Chapter 3_May11

# Chapter 3_May11 - CHAPTER3 STOICHIOMETRY CONTENTS 3.1...

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CHAPTER 3 STOICHIOMETRY: CALCULATIONS OF CHEMICAL  FORMULAS AND EQUATIONS

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CONTENTS 3.1 Chemical Equations 3.2 Chemical Reactivity 3.3 Atomic and Molecular Weights 3.4 The Mole 3.5 Empirical Formulas from Analyses 3.6 Quantitative Information from Balanced Equation 3.7 Limiting Reactants
Learning Outcomes Able to calculate the molecular weight of any  given compound Able to calculate the amount of reactants or  products in mass or mole with information  given. To be able to identify the limiting reactant in a  given reaction formula of a compound from an analysis

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Introduction Stoichiometry – study of quantitative relationship between chemical formulas and chemical equations. The law of conservation of mass is observed : total mass of all substances present before the reaction (reactants) is the same as the total mass after the reaction (products).
3.1 Chemical Equations Describe chemical reactions. Eg: 2H + O 2H 2 O This chemical equation shows that hydrogen

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Con’t: 3.1 Chemical Equations There are 2 types of number in a chemical equation: i. Stoichiometric coefficient - number in front of a chemical formula. ii. Subscripts – number of atoms of each element present in the chemical formula.
Con’t: 3.1 Chemical Equations E.g: 2H 2 O: 2 water molecules present. H 2 O - there are 2H atoms in one molecule of water.

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3.1.1 Balancing Chemical Equations Formulas of the substances must be correctly written. The number of atoms of each type of element must be the same on both sides of the arrow. Only stoichiometric coefficients may be adjusted. Subscripts in chemical formulas must not be changed.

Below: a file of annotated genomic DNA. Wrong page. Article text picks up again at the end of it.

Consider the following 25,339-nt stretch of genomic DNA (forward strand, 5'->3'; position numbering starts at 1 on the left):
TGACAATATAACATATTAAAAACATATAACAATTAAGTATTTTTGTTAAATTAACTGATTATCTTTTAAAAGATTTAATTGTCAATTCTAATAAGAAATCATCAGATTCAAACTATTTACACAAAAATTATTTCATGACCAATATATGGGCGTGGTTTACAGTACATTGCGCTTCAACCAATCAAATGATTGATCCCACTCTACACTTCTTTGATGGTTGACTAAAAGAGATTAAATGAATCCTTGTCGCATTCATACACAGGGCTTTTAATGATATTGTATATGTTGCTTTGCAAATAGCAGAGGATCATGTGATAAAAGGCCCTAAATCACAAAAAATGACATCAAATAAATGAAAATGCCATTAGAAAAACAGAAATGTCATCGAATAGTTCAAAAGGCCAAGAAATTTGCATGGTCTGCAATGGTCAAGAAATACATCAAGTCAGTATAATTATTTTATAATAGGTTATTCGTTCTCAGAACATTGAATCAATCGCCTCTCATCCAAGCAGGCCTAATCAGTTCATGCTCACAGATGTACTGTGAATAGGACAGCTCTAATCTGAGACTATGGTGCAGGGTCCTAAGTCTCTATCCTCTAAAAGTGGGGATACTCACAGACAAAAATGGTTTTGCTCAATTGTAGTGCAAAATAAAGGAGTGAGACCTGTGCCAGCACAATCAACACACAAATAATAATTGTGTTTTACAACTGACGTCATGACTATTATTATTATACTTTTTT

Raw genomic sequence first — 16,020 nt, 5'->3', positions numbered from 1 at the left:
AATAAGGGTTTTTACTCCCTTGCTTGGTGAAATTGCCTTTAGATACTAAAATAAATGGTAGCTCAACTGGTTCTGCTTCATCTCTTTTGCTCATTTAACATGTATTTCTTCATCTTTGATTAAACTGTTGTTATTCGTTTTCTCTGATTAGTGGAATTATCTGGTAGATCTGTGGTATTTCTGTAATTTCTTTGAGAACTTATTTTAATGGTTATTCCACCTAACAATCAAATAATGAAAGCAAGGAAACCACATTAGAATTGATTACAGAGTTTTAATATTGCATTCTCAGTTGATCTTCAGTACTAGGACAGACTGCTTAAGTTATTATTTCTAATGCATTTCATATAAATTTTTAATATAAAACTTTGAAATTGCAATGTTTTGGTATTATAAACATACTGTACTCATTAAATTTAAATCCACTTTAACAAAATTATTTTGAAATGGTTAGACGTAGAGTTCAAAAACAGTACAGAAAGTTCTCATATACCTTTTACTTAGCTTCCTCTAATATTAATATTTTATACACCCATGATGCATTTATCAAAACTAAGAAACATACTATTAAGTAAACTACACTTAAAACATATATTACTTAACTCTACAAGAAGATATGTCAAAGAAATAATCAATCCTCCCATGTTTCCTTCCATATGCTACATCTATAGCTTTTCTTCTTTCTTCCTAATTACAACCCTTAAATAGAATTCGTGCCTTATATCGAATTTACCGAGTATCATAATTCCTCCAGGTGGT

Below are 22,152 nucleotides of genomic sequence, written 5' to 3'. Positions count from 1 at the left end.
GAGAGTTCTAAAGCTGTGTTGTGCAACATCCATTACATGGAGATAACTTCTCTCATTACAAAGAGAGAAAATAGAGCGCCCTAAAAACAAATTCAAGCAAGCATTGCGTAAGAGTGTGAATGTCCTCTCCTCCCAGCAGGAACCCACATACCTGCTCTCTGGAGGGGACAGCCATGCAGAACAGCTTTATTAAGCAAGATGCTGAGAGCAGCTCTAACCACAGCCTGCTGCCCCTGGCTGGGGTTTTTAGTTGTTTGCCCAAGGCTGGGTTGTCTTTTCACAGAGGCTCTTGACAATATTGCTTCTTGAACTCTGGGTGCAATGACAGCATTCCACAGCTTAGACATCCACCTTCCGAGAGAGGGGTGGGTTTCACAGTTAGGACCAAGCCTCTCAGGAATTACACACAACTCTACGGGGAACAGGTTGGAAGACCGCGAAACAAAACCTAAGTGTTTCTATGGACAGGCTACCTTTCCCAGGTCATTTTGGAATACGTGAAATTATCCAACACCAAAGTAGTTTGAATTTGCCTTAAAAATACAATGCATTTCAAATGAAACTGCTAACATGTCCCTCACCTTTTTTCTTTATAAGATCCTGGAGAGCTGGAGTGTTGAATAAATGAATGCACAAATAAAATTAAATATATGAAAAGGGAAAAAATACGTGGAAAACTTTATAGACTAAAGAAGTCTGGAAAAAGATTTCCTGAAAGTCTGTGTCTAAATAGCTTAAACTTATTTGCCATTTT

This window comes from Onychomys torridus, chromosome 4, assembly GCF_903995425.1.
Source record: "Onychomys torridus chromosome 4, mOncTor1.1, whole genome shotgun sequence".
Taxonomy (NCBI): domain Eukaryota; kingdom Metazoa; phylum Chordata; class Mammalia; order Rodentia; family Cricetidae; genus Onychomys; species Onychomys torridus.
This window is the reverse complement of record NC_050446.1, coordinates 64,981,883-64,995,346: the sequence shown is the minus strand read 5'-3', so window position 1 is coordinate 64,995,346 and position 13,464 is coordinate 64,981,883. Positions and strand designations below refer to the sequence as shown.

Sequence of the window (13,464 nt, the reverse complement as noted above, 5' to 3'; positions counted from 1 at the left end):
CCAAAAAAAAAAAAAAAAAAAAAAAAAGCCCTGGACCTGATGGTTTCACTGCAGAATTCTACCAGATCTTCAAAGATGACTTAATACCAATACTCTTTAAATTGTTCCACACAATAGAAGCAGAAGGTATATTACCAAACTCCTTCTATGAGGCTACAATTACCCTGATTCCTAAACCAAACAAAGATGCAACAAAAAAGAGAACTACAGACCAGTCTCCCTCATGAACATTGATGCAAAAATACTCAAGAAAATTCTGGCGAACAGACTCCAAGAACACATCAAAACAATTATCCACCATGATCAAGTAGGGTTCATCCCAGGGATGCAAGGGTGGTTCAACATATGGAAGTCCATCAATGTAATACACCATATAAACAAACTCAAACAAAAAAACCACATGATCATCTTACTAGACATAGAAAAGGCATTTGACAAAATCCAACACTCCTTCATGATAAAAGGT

Con’t: 3.1.1 Balancing Chemical Equations The sum of charges of ions on the left hand side of the arrow must be the same as on the right side. Balancing chemical equation requires some trial and error.

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Con’t: 3.1.1 Balancing Chemical Equations Eg. methane reacting with oxygen. CH 4 + O 2 CO 2 + H 2 O : this is unbalanced. o Firstly, balance the carbon and hydrogen atom without considering oxygen. CH 4 + O 2 CO 2 + 2H 2 O o Secondly, balance the oxygen atom. CH 4 + 2O 2 CO 2 + 2H 2 O
Con’t: 3.1.1 Balancing Chemical Equations Finally, the physical state of each chemical in chemical equation should be written down. Use the symbols: (g) for gas (l) for liquid (s) for solid (aq) for aqueous (water) solution Eg: CH 4 (g) + O 2 (g) CO 2 (g) + 2H 2 O(l)

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Exercise 3.1 Balance the following equations: a) HNO 3 (aq) + Na 2 CO 3 (s) NaNO 3 (aq) + H 2 O (l) + CO 2 (g) b) HCl (aq) + Al(OH) 3 (aq) H 2 O(l) + AlCl 3 (aq) c) ZnS(s) + O 2 (g) ZnO(s) + SO 2 (g)
3.2 Chemical Reactivity 3.2.1 Using the Periodic Table The pattern of chemical reactivity of elements varies systematically, using the Periodic Table. Eg. All alkali metal react with water as follows:

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Chapter 3_May11 - CHAPTER3 STOICHIOMETRY CONTENTS 3.1...

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